Football has never been particularly associated with music. Even Liverpool, which strongly evokes both cultures, is not much different. While exceptions include the collective anthem ‘You’ll Never Work Alone’, DJ John Peel’s well-documented devotion towards the Reds and Villarreal’s ‘Yellow Submarine’ nickname, the closest association with Liverpool in recent times has arguably been Leighton Baines’ music blog. The Beatles embody the city itself rather than any specific club.
Instead, we are left with mostly tenuous, albeit fascinating, links to the Fab Four. Firstly, any allegiances to Reds and Toffees asides, it seems they had some attraction, if not fanatical devotion, to the game. The cover of John Lennon’s 1974 album Walls and Bridges is an obvious starting point, painted by him aged 11. Given its dating of June 1952 and the kits, the weight of evidence would suggest it being from that year’s FA Cup final.
The red shirt includes a white badge, which was, as Brian Phillips deduced on his excellent blog Run of Play, most likely added by Arsenal to commemorate the occasion. The player in the black-and-white stripes, then, would be Newcastle legend Jackie Milburn. The number nine can be seen on the back of his shirt, an interesting theme throughout Lennon’s work; look at songs titles like ‘Revolution 9’, ‘One After 909’ and ‘#9 Dream’.
Listen to the alternate version of ‘Glass Onion’ found on Anthology 3, which samples Kenneth Wolstenholme’s commentary during the 1966 World Cup final. Towards the end, as glass smashes, the crowd roars as his phrase “it’s a goal” is repeated seven times while fading out. These various sound effects, however, were replaced by strings for the original White Album release in 1968. Three years later, interestingly, Pink Floyd included the Kop singing ‘You’ll Never Work Alone’ on their single ‘Fearless’, as previously noted on this site.
In terms of connections to the Reds, you may recognise former centre forward Albert Stubbins as the only footballer on the cover of Sgt. Pepper’s Lonely Hearts Club Band, between Marlene Dietrich and Lewis Carroll. “Well done Albert for all those glorious years of football,” read a telegram sent by Paul McCartney along with the album. “Long may you bob and weave.” Sir Matt Busby, who spent five years at Anfield before becoming Manchester United manager, is name-checked on ‘Dig It’.
Leaving the music itself, evidence becomes more difficult to decipher. A red-and-white scarf can be seen during the Help! skiing scene, and Paul McCartney listened to the 1977 FA Cup final between Liverpool and United on his Caribbean yacht. Yet he attended the 1966 game with Lennon, seeing Everton beat Sheffield Wednesday 3-2, as well as the Toffees’ loss to West Bromwich Albion two years later. Further confusing matters is Liverpool rosette he wore at the Mad Day Out on 28 July 1968, adding recently: “I support them both. They are both great teams.”
“Here’s the deal: my father was born in Everton, my family are officially Evertonians, so if it comes down to a derby match or an FA Cup final between the two, I would have to support Everton,” he said. “But after a concert at Wembley Arena I got a bit of a friendship with Kenny Dalglish, who had been to the gig and I thought, ‘You know what? I am just going to support them both because it’s all Liverpool and I don’t have that Catholic-Protestant thing.’ So I did have to get special dispensation from the Pope to do this but that's it, too bad... but if it comes to the crunch, I’m an Evertonian.”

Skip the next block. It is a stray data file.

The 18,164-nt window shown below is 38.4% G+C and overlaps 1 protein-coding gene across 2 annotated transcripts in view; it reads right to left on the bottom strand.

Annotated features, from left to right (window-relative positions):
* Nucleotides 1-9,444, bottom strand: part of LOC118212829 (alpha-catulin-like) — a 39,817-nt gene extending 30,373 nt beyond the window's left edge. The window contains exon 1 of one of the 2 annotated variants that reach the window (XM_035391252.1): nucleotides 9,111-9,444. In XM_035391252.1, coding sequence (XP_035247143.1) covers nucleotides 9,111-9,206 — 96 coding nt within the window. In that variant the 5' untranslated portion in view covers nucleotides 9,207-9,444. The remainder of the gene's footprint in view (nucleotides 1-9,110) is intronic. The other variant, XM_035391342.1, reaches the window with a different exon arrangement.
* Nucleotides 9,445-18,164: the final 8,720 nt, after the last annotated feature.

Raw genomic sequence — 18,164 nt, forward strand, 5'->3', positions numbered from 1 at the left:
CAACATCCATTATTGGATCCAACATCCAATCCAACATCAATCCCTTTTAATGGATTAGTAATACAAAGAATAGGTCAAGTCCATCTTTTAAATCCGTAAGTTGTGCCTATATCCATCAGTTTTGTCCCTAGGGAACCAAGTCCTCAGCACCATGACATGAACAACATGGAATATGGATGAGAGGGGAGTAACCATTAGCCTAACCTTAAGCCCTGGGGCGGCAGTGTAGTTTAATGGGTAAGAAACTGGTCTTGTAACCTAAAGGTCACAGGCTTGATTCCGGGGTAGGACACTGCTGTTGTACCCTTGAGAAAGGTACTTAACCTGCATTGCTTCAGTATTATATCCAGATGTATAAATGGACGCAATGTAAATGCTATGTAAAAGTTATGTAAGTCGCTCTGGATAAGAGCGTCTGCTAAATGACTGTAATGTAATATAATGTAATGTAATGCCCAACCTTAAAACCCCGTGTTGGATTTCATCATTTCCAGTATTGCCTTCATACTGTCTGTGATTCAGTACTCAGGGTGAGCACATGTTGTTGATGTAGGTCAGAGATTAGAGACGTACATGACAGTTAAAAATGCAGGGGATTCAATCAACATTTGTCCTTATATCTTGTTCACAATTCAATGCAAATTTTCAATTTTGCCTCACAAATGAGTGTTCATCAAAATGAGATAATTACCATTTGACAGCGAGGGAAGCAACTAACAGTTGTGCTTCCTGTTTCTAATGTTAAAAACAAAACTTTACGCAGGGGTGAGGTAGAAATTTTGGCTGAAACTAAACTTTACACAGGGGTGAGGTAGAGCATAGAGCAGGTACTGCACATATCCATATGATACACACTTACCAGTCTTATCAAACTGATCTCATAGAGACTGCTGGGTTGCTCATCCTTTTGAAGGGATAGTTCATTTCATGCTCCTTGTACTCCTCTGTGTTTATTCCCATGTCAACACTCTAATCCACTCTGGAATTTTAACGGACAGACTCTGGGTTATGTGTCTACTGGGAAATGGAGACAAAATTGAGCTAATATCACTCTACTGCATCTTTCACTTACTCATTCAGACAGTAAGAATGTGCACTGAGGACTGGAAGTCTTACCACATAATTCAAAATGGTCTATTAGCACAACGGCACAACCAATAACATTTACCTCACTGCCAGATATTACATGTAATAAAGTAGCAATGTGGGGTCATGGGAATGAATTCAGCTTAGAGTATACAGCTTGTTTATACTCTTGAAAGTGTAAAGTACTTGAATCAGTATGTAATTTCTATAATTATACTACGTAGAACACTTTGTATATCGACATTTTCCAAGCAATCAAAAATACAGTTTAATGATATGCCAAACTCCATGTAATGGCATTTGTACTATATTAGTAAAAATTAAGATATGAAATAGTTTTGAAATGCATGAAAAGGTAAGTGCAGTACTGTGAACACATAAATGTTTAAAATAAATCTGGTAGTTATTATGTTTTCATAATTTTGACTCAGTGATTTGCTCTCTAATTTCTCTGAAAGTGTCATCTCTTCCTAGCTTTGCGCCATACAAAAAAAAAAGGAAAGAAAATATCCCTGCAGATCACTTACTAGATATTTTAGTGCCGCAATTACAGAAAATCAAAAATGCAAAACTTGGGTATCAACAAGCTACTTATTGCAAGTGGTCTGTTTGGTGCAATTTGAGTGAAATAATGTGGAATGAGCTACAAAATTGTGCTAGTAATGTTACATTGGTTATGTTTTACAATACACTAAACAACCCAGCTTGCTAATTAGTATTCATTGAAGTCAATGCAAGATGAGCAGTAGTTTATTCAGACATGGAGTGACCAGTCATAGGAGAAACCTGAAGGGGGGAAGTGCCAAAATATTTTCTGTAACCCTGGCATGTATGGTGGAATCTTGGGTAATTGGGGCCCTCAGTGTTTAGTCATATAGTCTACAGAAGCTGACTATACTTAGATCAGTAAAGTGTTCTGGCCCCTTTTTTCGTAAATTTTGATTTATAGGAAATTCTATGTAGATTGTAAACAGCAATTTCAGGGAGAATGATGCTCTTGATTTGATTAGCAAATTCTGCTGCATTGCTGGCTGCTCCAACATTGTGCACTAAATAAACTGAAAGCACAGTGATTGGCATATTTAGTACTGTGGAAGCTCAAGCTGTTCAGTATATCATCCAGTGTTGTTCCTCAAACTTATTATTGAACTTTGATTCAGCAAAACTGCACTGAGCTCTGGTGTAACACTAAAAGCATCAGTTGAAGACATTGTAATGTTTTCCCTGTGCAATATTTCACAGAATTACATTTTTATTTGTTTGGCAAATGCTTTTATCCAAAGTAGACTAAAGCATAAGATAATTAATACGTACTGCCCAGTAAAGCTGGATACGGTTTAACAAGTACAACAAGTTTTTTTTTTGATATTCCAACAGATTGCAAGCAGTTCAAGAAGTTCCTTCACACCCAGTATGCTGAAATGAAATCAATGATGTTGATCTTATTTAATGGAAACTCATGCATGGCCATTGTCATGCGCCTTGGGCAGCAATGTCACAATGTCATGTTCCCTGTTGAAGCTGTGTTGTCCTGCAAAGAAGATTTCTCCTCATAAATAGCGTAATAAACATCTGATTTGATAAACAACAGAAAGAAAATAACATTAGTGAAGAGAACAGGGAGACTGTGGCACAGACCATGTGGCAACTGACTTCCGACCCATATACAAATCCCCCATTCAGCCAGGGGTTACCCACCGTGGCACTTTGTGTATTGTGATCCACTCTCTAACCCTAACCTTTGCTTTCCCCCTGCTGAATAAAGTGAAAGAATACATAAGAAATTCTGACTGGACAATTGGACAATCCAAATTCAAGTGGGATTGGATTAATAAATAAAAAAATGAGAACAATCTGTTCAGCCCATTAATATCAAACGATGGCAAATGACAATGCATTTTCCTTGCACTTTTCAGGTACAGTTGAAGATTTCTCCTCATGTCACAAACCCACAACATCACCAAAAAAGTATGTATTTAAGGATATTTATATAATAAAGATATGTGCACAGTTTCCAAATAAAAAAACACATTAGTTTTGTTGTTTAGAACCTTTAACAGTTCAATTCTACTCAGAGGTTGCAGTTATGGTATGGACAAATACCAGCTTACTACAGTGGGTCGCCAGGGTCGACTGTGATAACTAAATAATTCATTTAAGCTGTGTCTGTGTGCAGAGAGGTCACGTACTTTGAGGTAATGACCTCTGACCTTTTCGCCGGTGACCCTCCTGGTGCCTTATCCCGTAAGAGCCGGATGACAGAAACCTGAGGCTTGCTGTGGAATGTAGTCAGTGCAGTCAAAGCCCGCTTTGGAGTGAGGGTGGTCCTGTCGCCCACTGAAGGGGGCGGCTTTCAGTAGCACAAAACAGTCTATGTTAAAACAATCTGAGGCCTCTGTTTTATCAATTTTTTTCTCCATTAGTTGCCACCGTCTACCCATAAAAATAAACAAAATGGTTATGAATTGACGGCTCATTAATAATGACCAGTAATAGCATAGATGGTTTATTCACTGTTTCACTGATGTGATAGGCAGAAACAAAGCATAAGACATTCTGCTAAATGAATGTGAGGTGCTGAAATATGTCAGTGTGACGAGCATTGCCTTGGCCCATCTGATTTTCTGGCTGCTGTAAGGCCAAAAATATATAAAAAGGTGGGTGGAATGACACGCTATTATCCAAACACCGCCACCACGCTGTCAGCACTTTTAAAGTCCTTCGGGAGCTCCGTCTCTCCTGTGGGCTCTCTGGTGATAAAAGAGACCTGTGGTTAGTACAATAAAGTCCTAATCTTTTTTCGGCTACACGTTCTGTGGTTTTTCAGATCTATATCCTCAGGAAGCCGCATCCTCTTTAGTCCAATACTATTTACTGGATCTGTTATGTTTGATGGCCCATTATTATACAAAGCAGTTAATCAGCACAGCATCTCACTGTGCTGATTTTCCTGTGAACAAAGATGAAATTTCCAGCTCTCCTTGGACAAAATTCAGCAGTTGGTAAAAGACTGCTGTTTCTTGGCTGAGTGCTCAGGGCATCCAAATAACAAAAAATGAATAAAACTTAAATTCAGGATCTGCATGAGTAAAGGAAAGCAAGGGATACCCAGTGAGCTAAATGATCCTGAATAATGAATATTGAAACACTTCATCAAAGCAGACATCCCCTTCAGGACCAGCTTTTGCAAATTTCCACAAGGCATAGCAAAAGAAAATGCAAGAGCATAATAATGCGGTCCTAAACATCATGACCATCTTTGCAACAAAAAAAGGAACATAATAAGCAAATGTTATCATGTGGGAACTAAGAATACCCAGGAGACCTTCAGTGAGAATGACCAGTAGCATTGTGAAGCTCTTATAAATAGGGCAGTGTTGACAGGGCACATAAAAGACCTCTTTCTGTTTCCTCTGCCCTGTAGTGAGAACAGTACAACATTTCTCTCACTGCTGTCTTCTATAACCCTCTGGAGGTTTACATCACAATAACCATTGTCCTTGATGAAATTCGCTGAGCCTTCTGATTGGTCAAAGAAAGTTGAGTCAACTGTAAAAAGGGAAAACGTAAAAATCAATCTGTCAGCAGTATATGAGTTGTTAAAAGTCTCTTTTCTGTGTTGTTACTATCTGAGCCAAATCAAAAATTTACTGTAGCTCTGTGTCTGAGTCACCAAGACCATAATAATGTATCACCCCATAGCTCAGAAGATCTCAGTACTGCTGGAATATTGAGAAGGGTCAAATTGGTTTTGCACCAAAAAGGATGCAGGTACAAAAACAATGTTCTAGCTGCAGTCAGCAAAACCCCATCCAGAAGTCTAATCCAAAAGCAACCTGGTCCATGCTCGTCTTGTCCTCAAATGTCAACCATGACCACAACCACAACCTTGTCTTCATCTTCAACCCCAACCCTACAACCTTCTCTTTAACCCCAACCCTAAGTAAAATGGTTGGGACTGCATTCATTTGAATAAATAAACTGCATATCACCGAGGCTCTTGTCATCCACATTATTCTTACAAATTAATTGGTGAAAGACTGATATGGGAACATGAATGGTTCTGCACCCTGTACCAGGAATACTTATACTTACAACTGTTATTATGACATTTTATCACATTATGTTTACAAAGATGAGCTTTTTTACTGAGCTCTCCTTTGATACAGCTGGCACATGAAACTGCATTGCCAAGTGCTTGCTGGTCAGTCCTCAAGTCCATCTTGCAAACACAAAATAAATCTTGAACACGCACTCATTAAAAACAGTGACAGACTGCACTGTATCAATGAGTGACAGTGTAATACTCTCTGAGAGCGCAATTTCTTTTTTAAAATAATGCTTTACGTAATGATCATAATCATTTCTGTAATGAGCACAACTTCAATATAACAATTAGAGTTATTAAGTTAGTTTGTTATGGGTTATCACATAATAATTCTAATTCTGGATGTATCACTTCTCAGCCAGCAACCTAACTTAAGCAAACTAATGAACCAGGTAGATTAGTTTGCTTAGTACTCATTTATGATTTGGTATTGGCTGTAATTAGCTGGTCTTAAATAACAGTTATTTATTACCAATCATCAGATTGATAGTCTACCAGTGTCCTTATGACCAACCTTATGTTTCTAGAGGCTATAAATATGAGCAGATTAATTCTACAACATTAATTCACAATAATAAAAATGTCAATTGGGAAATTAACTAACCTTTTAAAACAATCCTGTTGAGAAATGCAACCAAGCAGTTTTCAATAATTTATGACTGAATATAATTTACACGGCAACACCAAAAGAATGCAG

A diplomatic response, reflected by George Harrison’s assertion that “there are three teams in Liverpool and I prefer the other one.” Ringo Starr’s allegiance is ostensibly clearer, according to author Andy Thompson, because he went to Arsenal games at Anfield or Goodison Park with his stepfather from London. Yet Starr has revealed as much as his favourite colour being red. Other connections include former manager Neil Aspinall, an ardent Liverpool fan. “Mop”-haired George Best, sharing a surname with ex-drummer Pete, was nicknamed O Quinto Beatle in the Portuguese press after scoring in the European Cup against Benfica.
Lennon, on the other hand, seemed more interested in American football when interviewed by Howard Cosell in December 1974. “It’s an amazing event and sight,” he said. “It makes rock concerts look like tea parties... I’ve been trying to follow the game but I couldn’t understand why half the team was on and half the team was off.” He added: “It’s nothing like soccer but I can see a very close relationship to rugby football, which has the shape ball and they move 15 yards down the line at a same time,” going on to speak more enthusiastically about the two sports.
The band’s passing interest was perhaps best summed by McCartney: “I used to enjoy football in the street, but by the time it got a bit formalised I wasn’t very good at it. That puts you off when there are always guys mightily bigger or better than you are. And that’s how it was with the Beatles, none of us was very sports minded. I like watching the footie on the telly, I go to the occasional match but I’m not a massive fan.” It seems a reasonable conclusion to draw.
Perhaps this speculation, analysing lyrics like “toe-jam football,” is in fact beside the point. Just watch that infamous video of the vociferous 1960s Kop singing ‘She Loves You’, or Sky Sports’ superb compilation of that night in Istanbul accompanied by ‘In My Life’. What really matters is what Beatles music means to those in the stands.